[docs] def update_options(self, **fields): """Update options with kwargs""" for field in fields: field_validator = self.validator.get(field, None) if isinstance(field_validator, tuple): if fields[field] > field_validator[1] or fields[field] < field_validator[0]: raise ValueError( f"Specified value for '{field}' is not a valid value, " f"must be >={field_validator[0]} or <={field_validator[1]}" ) elif isinstance(field_validator, list): if fields[field] not in field_validator: raise ValueError( f"Specified value for {field} is not a valid choice, " f"must be one of {field_validator}" ) elif isinstance(field_validator, type): if not isinstance(fields[field], field_validator): raise TypeError( f"Specified value for {field} is not of required type {field_validator}" ) self._fields.update(fields)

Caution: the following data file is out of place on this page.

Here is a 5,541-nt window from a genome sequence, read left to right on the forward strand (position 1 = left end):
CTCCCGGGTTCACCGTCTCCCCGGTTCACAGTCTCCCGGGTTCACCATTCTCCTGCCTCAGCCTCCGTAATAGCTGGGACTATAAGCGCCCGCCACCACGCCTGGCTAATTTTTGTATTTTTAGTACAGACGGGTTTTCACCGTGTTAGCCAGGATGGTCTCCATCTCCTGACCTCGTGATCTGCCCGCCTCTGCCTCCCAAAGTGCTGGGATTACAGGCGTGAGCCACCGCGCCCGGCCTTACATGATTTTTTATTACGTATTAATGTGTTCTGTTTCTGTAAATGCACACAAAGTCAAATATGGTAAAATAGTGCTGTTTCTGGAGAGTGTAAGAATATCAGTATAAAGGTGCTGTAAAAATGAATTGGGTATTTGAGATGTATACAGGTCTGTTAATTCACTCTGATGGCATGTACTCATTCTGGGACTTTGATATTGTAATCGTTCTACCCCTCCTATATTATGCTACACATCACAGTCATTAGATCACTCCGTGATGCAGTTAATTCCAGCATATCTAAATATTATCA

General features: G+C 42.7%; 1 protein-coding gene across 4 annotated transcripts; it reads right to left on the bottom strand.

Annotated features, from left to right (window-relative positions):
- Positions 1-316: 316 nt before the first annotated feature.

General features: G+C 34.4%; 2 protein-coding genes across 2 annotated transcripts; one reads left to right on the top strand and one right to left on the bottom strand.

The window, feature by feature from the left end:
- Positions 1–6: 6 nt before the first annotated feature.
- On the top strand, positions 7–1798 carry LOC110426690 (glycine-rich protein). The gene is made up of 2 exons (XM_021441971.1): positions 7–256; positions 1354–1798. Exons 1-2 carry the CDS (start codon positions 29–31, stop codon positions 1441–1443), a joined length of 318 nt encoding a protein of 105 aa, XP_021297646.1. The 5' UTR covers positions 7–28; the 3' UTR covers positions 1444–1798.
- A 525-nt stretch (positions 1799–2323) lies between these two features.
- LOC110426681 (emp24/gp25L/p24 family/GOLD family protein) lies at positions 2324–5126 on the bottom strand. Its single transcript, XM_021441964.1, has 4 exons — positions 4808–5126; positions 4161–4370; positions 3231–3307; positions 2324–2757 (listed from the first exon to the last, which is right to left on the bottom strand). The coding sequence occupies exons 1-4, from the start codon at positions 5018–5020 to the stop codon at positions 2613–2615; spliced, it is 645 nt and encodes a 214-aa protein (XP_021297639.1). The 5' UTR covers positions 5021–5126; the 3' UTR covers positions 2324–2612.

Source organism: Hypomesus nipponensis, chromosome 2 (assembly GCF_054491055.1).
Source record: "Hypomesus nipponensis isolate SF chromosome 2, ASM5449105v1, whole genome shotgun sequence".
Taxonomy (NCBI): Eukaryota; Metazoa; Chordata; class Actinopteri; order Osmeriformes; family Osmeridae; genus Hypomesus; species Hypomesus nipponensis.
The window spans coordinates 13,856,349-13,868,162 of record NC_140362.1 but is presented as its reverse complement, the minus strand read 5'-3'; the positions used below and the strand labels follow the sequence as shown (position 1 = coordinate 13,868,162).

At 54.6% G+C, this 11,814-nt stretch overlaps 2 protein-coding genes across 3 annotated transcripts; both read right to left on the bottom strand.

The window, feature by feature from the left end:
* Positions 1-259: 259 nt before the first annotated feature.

def __str__(self): no_validator = super().__str__() if not self.validator: return no_validator else: out_str = io.StringIO() out_str.write(no_validator) out_str.write("\nWhere:\n") for field, value in self.validator.items(): if isinstance(value, tuple): out_str.write(f"\t{field} is >= {value[0]} and <= {value[1]}\n") elif isinstance(value, list): out_str.write(f"\t{field} is one of {value}\n") elif isinstance(value, type): out_str.write(f"\t{field} is of type {value}\n") return out_str.getvalue()